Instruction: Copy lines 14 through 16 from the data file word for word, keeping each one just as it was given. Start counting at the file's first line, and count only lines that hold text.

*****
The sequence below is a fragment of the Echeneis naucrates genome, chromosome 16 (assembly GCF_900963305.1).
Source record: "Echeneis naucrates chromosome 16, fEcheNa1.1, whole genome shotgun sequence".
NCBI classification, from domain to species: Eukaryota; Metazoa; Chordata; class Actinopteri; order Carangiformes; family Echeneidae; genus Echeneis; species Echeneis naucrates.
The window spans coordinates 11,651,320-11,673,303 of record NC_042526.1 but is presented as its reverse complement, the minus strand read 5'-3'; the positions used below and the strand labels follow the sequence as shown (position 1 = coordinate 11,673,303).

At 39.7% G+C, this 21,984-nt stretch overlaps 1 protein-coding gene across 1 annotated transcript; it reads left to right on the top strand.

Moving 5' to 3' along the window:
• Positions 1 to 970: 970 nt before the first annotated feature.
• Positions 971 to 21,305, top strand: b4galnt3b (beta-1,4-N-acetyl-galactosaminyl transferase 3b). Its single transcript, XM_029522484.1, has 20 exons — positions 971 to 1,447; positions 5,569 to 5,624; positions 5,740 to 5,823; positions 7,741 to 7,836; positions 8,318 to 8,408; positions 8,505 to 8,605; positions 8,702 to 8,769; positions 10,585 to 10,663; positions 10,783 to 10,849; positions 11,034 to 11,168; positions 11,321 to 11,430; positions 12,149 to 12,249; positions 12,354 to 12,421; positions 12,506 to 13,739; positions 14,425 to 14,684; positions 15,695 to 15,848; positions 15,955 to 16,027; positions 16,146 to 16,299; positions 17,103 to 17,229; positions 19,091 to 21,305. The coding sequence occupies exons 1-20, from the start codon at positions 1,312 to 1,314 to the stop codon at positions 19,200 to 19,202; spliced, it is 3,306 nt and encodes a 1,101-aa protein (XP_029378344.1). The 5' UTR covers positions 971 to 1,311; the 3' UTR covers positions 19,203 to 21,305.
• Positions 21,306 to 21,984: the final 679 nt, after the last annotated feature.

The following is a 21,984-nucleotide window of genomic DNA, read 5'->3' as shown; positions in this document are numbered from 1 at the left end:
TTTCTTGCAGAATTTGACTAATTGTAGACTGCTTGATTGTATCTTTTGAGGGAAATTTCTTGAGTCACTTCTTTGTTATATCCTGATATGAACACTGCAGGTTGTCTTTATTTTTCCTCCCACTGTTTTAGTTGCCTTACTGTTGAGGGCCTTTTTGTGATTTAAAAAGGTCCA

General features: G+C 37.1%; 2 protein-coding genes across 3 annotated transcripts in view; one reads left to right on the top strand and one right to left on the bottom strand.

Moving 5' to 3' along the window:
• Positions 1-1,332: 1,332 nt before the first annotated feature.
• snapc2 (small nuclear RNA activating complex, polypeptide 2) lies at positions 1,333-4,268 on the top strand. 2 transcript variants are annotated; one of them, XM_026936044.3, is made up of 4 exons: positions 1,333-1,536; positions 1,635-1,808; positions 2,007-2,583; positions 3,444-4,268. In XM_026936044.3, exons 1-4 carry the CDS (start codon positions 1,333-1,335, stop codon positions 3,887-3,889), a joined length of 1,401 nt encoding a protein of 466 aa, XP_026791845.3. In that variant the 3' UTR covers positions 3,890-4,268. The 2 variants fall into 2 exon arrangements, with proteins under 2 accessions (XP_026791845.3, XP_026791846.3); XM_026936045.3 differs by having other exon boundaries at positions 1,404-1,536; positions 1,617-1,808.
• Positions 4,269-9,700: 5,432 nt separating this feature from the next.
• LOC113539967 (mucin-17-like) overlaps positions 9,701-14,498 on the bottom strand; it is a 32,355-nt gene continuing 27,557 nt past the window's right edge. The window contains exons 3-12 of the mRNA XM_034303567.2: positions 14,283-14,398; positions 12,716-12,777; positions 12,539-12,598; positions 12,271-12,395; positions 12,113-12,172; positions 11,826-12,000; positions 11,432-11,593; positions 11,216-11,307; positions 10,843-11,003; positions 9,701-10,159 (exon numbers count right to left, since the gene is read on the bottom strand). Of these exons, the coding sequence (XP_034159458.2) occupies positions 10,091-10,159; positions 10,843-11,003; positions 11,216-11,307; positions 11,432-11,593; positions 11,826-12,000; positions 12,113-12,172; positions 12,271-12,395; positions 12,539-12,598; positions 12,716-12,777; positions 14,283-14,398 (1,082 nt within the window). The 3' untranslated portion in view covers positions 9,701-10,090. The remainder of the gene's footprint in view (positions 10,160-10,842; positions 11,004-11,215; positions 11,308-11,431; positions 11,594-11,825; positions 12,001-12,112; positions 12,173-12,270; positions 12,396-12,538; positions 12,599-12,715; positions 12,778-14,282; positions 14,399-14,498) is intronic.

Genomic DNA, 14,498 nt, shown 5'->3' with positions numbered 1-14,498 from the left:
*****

• Positions 1-1,332: 1,332 nt before the first annotated feature.
• snapc2 (small nuclear RNA activating complex, polypeptide 2) lies at positions 1,333-4,268 on the top strand. 2 transcript variants are annotated; one of them, XM_026936044.3, is made up of 4 exons: positions 1,333-1,536; positions 1,635-1,808; positions 2,007-2,583; positions 3,444-4,268. In XM_026936044.3, exons 1-4 carry the CDS (start codon positions 1,333-1,335, stop codon positions 3,887-3,889), a joined length of 1,401 nt encoding a protein of 466 aa, XP_026791845.3. In that variant the 3' UTR covers positions 3,890-4,268. The 2 variants fall into 2 exon arrangements, with proteins under 2 accessions (XP_026791845.3, XP_026791846.3); XM_026936045.3 differs by having other exon boundaries at positions 1,404-1,536; positions 1,617-1,808.
• Positions 4,269-9,700: 5,432 nt separating this feature from the next.